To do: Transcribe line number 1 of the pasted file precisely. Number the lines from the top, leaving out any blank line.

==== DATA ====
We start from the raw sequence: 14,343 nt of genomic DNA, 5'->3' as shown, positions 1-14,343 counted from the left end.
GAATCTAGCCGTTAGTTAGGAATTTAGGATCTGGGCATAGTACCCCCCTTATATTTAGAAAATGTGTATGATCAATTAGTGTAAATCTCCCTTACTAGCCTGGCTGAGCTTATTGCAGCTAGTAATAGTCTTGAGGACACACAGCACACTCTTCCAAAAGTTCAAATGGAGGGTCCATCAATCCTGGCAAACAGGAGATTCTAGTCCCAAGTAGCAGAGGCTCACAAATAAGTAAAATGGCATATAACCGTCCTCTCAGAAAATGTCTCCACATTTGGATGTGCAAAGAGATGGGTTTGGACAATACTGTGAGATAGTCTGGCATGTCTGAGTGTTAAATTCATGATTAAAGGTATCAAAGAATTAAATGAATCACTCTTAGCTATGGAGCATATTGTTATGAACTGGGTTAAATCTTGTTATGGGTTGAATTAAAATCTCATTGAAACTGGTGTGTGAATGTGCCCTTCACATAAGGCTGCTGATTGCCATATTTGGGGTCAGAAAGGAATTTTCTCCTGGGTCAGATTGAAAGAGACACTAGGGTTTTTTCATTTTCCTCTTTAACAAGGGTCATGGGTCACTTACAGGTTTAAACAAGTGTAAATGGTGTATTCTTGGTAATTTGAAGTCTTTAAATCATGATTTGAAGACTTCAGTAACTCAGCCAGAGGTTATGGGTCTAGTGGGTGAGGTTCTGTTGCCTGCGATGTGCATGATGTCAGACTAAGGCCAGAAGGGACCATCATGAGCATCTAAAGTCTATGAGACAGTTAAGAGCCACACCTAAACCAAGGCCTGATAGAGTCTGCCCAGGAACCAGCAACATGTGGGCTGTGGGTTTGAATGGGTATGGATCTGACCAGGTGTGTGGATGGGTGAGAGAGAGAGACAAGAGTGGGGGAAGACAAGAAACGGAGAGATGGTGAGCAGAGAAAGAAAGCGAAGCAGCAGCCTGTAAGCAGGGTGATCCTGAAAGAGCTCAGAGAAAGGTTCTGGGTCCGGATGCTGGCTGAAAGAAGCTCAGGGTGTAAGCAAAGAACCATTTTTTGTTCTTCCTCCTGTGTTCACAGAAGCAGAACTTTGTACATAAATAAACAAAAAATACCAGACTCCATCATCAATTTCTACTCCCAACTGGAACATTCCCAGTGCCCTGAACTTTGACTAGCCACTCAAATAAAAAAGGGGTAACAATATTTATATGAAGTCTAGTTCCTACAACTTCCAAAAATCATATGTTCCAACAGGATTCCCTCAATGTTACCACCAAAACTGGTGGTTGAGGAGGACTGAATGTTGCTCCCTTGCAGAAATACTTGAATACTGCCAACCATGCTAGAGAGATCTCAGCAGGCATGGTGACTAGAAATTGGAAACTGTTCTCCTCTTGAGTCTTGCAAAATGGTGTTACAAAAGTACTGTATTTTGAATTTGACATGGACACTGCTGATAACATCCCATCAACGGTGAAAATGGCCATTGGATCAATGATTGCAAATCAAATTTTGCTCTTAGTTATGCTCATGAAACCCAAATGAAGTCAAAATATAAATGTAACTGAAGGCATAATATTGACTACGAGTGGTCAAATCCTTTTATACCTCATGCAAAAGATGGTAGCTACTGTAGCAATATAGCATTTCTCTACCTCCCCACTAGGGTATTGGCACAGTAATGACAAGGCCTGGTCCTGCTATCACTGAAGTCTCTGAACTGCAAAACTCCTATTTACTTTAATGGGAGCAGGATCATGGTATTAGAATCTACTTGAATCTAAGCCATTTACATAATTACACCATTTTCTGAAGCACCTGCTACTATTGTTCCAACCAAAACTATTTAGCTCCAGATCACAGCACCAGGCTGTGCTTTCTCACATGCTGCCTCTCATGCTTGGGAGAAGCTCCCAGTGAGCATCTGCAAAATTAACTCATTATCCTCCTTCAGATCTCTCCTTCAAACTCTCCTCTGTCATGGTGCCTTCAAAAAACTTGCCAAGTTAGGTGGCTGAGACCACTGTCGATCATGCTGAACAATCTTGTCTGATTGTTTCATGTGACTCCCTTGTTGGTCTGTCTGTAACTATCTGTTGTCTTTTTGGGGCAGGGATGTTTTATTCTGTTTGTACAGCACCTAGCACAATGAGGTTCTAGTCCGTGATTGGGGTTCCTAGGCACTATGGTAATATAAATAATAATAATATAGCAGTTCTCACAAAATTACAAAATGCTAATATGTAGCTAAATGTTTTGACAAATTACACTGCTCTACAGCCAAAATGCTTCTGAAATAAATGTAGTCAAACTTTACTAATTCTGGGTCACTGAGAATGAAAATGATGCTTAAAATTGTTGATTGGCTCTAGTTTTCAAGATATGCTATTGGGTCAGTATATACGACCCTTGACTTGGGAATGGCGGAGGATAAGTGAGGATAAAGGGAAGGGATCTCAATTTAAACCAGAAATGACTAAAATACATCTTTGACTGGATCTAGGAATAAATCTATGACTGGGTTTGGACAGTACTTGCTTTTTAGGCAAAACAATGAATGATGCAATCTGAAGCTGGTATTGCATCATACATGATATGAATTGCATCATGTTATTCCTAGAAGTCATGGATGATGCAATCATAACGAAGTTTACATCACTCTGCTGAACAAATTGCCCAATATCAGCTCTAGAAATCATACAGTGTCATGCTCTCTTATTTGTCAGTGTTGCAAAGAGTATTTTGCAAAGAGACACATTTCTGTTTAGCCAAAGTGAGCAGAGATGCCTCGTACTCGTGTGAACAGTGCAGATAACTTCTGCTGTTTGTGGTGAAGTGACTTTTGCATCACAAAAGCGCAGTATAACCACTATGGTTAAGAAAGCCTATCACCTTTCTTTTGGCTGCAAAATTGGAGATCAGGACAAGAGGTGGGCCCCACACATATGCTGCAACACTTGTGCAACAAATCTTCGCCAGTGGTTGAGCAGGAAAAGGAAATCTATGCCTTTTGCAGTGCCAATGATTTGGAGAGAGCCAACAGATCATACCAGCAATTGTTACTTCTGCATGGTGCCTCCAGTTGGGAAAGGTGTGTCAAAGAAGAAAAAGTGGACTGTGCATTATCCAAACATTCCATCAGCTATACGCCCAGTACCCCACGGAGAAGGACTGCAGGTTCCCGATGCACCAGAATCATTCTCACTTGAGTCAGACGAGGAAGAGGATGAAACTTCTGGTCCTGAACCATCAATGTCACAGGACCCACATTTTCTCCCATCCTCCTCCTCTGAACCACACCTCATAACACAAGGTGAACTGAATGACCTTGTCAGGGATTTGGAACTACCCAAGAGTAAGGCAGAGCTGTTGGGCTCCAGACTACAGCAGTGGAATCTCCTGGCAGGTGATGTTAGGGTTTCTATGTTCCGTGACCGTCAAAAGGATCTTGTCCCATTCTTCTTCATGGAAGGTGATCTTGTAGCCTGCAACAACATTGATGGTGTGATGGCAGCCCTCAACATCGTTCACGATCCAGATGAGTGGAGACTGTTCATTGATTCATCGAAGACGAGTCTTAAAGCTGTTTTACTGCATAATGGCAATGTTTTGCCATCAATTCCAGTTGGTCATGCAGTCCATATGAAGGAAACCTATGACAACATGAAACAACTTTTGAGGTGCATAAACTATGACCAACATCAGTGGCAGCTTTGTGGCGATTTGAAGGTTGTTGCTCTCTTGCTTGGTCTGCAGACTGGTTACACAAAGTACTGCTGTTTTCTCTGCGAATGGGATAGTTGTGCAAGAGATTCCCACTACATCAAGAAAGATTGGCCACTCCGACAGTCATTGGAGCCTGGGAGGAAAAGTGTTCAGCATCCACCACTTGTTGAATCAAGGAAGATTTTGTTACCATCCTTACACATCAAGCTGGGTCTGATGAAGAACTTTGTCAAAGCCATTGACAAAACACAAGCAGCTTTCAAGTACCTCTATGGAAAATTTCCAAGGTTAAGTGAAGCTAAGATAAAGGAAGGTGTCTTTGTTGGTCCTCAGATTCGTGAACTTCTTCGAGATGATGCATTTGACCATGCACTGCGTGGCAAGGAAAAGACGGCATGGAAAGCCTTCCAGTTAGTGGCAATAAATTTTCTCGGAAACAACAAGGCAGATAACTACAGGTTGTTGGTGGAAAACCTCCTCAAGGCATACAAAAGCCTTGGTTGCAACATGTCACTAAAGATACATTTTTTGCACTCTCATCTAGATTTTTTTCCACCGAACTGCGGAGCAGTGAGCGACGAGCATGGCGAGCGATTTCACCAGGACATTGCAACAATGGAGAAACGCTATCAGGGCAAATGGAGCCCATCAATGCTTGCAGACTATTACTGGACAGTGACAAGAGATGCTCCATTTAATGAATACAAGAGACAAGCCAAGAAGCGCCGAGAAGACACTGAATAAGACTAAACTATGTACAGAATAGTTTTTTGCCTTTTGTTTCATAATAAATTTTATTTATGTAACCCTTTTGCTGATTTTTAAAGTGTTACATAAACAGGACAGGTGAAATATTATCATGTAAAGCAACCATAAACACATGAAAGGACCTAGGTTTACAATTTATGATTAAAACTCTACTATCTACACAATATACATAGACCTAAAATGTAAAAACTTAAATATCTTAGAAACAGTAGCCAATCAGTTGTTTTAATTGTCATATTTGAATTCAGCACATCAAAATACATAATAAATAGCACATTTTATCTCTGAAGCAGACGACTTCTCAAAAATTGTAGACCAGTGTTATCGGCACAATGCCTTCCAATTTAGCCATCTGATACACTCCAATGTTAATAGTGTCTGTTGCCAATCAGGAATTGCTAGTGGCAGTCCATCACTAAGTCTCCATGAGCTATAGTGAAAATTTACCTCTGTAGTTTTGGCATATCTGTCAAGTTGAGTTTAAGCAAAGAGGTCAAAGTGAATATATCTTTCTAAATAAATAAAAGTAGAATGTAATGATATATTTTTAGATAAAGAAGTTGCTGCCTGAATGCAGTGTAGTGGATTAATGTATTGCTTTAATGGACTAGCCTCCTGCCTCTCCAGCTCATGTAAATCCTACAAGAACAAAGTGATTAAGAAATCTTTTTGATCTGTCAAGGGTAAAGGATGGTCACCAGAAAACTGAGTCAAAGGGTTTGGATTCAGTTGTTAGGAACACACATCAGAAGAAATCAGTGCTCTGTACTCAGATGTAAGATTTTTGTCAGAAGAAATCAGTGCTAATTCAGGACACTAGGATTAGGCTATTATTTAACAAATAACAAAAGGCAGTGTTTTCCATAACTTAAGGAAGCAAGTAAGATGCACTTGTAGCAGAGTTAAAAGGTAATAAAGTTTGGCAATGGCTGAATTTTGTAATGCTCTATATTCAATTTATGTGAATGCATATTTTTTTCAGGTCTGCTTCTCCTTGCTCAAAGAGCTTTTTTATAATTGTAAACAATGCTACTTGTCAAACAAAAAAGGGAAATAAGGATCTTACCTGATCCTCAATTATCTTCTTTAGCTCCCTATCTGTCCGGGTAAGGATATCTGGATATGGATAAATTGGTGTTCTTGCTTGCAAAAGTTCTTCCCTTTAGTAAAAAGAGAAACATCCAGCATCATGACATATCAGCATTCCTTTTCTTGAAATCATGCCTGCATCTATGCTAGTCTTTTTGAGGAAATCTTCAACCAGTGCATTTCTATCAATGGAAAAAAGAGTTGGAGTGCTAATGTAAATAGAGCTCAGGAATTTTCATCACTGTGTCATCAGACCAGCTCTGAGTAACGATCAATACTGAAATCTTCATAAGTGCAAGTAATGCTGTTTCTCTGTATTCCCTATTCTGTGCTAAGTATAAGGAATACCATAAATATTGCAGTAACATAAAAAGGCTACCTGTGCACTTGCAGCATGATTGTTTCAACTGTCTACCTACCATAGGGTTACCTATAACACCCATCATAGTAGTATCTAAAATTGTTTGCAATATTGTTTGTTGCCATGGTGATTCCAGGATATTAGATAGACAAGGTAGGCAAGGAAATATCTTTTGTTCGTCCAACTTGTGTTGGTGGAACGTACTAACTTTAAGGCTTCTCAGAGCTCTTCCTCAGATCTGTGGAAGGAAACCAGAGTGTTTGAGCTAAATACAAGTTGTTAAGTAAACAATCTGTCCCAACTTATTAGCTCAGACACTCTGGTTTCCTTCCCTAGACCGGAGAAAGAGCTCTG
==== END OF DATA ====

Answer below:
We start from the raw sequence: 14,343 nt of genomic DNA, 5'->3' as shown, positions 1-14,343 counted from the left end.